University-wide email protection strategies
Table of Contents
ITS has implemented a number of email protection strategies to protect the personal information of students, faculty and staff. See details below:
Phishing scams remain one of the top cybersecurity threats across the university. They can take the form of email scams by impersonating people we know. The majority of these types of scams start with a message originating from external email systems. As part of Temple's effort to reduce phishing and other email scams, all emails from external senders now include an [External] tag in the subject line.
No additional scanning, filtering or sorting of email is performed. If the message originates from a non-Temple University system then [External] is added to the beginning of the email subject line.
Please note that an [External] tag does not always mean that the message is unsafe or illegitimate. The purpose of the tag is to prompt the user to apply an appropriate level of scrutiny when reviewing the contents of the message in question.
In some cases, after a thorough review from ITS Information Security, messages from specific trusted external email systems may be excluded from the [External] tag. In these cases, you are still advised to proceed with caution.
A sample message showing the [External] tab appears below:
Some emails with an @temple.edu email address actually originate from outside of Temple or from an internal application (other than Exchange, Gmail, Listserv or Xerox Printers).
If your department sends emails that fall under one or more of these conditions, the email must comply with Temple's Sender Policy Framework (SPF). Otherwise, they will not be delivered.
To learn more, see the Sender Policy Framework page.
ITS uses spam filters to block suspicious emails from getting through to the university. In certain rare occasions, ITS allows for exceptions to this process by adding an email address to a whitelist.
To qualify for this exception, the request must undergo a thorough security review, showing that the sender is highly trusted and that the emails need immediately delivery. One such example, would be TUalerts.
On April 13, 2020, ITS disabled access to Temple email accounts via legacy (or basic) authentication protocols. This action was taken primarily for security reasons, but also in anticipation of similar controls to be implemented by both Microsoft and Google.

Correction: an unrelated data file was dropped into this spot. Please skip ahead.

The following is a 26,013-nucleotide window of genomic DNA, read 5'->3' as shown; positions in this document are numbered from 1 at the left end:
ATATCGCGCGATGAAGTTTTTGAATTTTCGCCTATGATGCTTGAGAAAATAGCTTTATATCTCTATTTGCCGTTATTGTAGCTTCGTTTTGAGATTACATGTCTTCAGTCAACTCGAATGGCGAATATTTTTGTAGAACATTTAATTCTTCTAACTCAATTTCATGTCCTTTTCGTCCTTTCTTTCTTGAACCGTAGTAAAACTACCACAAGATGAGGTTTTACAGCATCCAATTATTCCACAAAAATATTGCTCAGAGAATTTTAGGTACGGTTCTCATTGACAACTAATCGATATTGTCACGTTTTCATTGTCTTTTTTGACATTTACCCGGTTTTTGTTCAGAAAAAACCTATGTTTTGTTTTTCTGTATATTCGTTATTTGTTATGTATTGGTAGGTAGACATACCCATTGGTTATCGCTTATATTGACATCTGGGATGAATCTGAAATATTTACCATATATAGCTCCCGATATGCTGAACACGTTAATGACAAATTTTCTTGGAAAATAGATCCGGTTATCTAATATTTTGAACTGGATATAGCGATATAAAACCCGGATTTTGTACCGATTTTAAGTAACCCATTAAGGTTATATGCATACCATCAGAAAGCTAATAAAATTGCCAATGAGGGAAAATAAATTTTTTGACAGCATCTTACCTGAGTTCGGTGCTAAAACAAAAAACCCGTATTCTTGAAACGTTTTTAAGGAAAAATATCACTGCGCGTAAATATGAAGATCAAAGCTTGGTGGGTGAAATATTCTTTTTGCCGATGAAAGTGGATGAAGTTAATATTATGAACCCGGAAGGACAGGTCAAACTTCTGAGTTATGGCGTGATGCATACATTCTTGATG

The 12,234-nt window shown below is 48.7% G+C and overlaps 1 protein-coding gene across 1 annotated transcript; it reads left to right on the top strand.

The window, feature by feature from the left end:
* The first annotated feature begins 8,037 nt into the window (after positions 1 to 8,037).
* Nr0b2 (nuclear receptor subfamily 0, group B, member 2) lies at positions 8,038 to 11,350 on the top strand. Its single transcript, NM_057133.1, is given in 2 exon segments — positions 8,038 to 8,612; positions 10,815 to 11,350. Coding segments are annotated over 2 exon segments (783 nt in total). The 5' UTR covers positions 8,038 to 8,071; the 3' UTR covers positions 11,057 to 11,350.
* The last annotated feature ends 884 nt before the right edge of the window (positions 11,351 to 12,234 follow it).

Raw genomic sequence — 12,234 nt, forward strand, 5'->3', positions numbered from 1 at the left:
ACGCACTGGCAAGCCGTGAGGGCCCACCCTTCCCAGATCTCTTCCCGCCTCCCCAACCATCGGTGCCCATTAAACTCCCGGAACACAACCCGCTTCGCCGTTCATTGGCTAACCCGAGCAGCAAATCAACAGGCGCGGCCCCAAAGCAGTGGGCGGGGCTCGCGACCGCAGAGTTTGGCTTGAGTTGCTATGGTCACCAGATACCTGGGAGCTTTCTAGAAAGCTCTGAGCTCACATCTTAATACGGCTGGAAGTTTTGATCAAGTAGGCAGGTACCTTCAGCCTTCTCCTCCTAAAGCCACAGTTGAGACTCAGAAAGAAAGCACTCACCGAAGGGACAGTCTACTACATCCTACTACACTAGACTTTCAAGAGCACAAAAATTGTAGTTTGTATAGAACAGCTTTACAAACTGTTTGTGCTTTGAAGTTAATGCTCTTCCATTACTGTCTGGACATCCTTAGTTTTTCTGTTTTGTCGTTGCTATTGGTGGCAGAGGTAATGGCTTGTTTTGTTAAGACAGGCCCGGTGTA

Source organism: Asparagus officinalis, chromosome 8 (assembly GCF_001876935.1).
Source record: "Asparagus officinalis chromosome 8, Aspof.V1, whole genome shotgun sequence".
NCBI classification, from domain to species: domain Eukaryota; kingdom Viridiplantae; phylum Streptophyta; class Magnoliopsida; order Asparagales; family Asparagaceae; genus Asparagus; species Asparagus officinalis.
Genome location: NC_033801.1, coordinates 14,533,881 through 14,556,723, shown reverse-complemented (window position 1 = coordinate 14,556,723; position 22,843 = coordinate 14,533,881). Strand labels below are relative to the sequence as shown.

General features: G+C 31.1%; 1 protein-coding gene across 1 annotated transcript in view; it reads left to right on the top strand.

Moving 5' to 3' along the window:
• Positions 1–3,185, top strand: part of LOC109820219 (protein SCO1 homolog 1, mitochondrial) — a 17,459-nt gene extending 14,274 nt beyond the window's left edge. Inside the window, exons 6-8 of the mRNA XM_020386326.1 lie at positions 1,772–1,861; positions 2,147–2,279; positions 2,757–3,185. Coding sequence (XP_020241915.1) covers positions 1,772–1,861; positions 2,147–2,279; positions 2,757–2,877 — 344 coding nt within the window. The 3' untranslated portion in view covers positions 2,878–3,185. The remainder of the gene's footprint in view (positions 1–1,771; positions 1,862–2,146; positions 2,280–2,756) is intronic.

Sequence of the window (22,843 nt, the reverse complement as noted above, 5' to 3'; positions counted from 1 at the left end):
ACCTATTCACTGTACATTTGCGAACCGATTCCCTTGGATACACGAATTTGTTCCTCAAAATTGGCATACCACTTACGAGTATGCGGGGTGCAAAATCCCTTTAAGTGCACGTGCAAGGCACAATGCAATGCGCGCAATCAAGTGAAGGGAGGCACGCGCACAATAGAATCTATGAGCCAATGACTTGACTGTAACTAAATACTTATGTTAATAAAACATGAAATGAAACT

The problem with legacy authentication is that it allows access to Temple mail systems via outdated protocols that bypass access controls, such as Single Sign On (SSO) and Multi Factor Authentication (MFA). Hackers can use these protocols, along with compromised credentials, to target email account holders with phishing attacks from within Temple's own email systems.
Although you can no longer can set up new connections to your Temple email account with email clients that do not support modern authentication (or OAuth2), previously established connections will continue to maintain access until ITS gradually migrates them to modern authentication.
If you are experiencing any issues accessing your email, please contact the Help Desk at tuhelp.temple.edu or by calling 215-204-8000.
Clients that support Modern Authentication or OAuth2
- Gmail mobile app
- Outlook mobile app
- iOS Mail app
- Android Mail app
- Outlook desktop client (version 2016 and above for Exchange)
- Outlook desktop client (version 2019 update 1812 and above for Gmail)
- MacOs Mail client
Departments request the following email services through the tuhelp.temple.edu website:
- Disable the [EXTERNAL] tag for senders that should appear as internal to Temple
- Register a vendor's fully qualified domain name or IP address as authorized to send on behalf of Temple per the Sender Policy Framework
- Review an email address to be whitelisted to bypass the university spam filters